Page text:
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David Poland

By David Poland poland@moviecitynews.com

Can You Hear the Distant Thunder of the Big Fall movies?

They’re getting closer. But in the meantime, Sony’s giving us Gattaca and I Know What You Did Last Summer instead of Starship Troopers. Fox is giving us A Life Less Ordinary instead of Alien Resurrection. And Disney is staying out of the fray altogether until it’s ready to smash the animated classic/Robin Williams 2X4 over the head of Fox’s Anastasia.
Gattaca should open on top of the box office crowd with around $12 million. Sony is marketing as fast as they can, but the weird title and soft reviews are keeping the buzz from exploding. Seems like Sony sated a chunk of Gattaca’s audience last weekend with its other genre movie, I Know What You Did Last Summer, which should take the standard 35 percent drop to $10.3 million for second place. The Devil’s Advocate should retain its “Number One Devil As Lawyer Movie In America” title with a 30 perecent drop to $8.5 million. Then, there’s a huge holdover drop, down to a likely third week showdown between Kiss the Girls and Seven Years In Tibet for fifth and sixth at around $4.2 million. Sneaking into that gap, A Life Less Ordinary should fall in love with fourth spot with around $6 million.
Fairy Tale: A True Story is a hard sell in a weak kids market, seamlessly opening in the now-gone Rocketman’s seventh slot with $3 million. In & Out is heading toward the latter with about $2.6 million for eighth place. Over the lips and through the gums, look out cable, here comes Soul Food — ninth with $2 million. And rounding out the top 10, one must acknowledge Bean, the Rowan Atkinson comedy that’s already broken the $100 million mark in foreign release and domestically has only opened in Canada — yes, Canada is part of the domestic box office — to the tune of more than $2 million.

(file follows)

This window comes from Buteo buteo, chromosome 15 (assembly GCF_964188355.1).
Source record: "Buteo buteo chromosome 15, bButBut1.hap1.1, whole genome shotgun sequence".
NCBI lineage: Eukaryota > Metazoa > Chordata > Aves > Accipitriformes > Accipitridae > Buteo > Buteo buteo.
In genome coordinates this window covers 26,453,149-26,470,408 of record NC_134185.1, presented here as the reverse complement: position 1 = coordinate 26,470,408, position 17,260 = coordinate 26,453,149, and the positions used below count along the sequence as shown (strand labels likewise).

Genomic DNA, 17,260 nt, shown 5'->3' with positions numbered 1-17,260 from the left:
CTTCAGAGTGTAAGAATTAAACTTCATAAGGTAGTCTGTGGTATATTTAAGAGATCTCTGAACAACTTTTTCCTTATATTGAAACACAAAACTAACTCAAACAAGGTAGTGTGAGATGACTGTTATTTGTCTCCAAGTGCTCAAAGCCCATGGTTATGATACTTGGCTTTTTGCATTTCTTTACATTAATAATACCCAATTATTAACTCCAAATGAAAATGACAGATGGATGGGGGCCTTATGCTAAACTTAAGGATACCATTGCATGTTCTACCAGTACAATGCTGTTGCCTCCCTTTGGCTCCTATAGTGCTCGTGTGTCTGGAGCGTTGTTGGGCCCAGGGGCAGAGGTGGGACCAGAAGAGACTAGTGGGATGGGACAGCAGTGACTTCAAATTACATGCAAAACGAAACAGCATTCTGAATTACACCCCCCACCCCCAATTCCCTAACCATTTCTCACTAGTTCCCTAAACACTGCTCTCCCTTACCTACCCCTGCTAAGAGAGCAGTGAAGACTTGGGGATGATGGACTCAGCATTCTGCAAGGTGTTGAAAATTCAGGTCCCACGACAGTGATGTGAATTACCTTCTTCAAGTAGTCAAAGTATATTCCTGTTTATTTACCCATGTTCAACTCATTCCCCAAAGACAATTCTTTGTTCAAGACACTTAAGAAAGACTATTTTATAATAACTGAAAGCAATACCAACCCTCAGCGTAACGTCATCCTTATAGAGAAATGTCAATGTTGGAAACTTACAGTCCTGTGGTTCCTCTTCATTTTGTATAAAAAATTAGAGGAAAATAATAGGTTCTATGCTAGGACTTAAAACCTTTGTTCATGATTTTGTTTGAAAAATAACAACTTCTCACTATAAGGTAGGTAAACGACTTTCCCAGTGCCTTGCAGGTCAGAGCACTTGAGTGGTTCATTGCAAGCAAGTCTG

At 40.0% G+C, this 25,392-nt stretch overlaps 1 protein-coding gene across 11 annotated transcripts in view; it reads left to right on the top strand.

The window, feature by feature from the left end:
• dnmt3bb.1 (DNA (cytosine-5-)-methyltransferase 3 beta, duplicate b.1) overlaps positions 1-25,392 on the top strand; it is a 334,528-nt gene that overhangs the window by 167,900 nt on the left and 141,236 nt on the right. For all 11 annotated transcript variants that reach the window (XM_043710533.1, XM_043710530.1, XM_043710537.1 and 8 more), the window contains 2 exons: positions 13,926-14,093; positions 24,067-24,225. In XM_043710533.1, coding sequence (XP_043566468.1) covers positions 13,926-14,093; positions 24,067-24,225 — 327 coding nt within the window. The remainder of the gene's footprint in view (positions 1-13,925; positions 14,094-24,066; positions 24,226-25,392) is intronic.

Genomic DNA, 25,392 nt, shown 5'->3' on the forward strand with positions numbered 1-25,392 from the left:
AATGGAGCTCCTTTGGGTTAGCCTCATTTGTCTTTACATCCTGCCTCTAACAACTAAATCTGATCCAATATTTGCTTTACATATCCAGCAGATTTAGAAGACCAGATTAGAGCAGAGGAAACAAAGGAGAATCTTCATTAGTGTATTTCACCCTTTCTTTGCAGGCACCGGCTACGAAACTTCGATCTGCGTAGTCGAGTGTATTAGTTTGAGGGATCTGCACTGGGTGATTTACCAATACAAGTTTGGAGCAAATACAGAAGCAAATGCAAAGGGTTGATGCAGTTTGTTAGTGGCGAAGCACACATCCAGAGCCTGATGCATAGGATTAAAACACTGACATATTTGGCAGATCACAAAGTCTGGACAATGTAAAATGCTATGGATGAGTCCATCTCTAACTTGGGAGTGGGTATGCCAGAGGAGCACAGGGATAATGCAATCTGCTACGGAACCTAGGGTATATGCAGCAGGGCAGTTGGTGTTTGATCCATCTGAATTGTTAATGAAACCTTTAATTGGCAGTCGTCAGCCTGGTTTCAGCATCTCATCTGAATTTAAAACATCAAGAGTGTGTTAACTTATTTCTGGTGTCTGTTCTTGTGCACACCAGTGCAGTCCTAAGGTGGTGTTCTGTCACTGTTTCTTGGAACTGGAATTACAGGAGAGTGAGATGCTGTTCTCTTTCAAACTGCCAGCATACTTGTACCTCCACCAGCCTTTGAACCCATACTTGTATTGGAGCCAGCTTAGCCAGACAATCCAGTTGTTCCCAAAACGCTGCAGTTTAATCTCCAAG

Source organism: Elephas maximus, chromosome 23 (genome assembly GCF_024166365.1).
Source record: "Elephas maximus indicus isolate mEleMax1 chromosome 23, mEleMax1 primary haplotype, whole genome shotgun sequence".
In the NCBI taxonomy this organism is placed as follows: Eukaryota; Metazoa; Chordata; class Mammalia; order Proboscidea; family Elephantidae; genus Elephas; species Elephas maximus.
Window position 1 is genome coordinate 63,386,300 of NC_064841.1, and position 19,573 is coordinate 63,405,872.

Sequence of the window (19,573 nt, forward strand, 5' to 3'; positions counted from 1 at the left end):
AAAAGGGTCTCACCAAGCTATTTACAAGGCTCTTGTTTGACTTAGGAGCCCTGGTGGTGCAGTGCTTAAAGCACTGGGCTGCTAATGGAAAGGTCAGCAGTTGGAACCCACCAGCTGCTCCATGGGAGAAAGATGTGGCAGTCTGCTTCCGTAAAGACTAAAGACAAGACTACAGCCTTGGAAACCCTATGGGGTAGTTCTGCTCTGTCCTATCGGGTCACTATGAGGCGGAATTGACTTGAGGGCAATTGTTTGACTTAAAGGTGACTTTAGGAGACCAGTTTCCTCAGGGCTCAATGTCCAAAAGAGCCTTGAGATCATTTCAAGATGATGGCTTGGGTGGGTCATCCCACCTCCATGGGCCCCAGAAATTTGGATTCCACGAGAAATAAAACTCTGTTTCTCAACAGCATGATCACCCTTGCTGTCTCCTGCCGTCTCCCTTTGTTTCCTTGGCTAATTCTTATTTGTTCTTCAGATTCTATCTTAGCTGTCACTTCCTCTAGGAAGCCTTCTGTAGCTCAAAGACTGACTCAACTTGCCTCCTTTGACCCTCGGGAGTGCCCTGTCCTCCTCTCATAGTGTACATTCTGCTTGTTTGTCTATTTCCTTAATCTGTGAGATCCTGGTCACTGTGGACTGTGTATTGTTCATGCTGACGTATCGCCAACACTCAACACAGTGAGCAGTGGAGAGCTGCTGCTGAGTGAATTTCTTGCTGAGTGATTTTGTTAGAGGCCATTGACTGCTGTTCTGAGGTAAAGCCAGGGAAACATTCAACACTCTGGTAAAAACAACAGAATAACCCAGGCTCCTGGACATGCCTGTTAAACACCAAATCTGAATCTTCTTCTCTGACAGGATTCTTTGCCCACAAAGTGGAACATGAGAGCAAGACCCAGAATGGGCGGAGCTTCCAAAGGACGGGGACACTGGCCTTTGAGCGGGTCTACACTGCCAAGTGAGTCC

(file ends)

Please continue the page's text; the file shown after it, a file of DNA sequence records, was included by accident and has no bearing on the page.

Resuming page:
Finally, Boogie Nights expands to 50 screens and should pull in a little over $1.25 million before opening wide on Halloween. That’s quite a costume, Marky Mark!
What are you planning to wear for Halloween? Actually, I don’t care, but if you have something to say, email me.

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“To be a critic is to be a workaholic. Workaholism is socially conditioned: viewed favourably by exploiters, it’s generally ruinous to a worker’s mental health. When T.S. Eliot said criticism was as inevitable as breathing, he failed to mention that, respiratory problems notwithstanding, breathing is easy. Criticism is reflexive before reflective: to formalise/industrialise an involuntary instinct requires time, effort and discipline. The reason we seek remuneration, as opposed to the self-hatred of being a scab, is because all labour should be waged…

“Criticism, so the cliché by now goes, is dying. None of the panel discussions on its death agony, however—including those in which I’ve formally participated—come at it from the wider perspective that the problem surely needs. They defend the ways in which criticism functions in relation to the industry and to the public, but they fail to contextualise these relationships as defined by ultimately rotten and self-harming imperatives.

“Criticism was a noble profession so long as only a few could practice it for money; when the field expands, as it has with a so-called ‘democratisation’ of our practice, those few lose their political power. Competition grows and markets are undercut: publications are naturally going to start paying less. Precarity is both cause and effect of a surplus workforce: the reason you’re only as good as your last article is because there are plenty of other folks who can write the next one in your place. The daily grind is: pitch, or perish.

B”ut criticism, so a counter-cliché goes, is not dying. An irony: this is an elite sport that is no longer elite in terms of who is able to practice it, but in economic terms it’s clutching to a perverse and outmoded hierarchical structure. It’s more meritocratic than ever, now: which is to say it isn’t meritocratic at all. That’s a paradox in bad need of a resolution…”

~ Michael Pattison Manifestoes Film Criticism

“It’s easy to forget when you’re reading a critic every single week or multiple times a week, that most of us who do this job, and have been doing it for a long time, understand that this is basically a parasitic profession. I don’t mean in the sense that we’re evil bloodsucking creatures, but we couldn’t exist if we didn’t have something to analyze. And I’m always conscious of that. So whether I like or don’t like a particular thing you do, my point of view is always that of an appreciator. I just like to be in the world that you create.”
~ Matt Zoller Seitz To Sam Esmail

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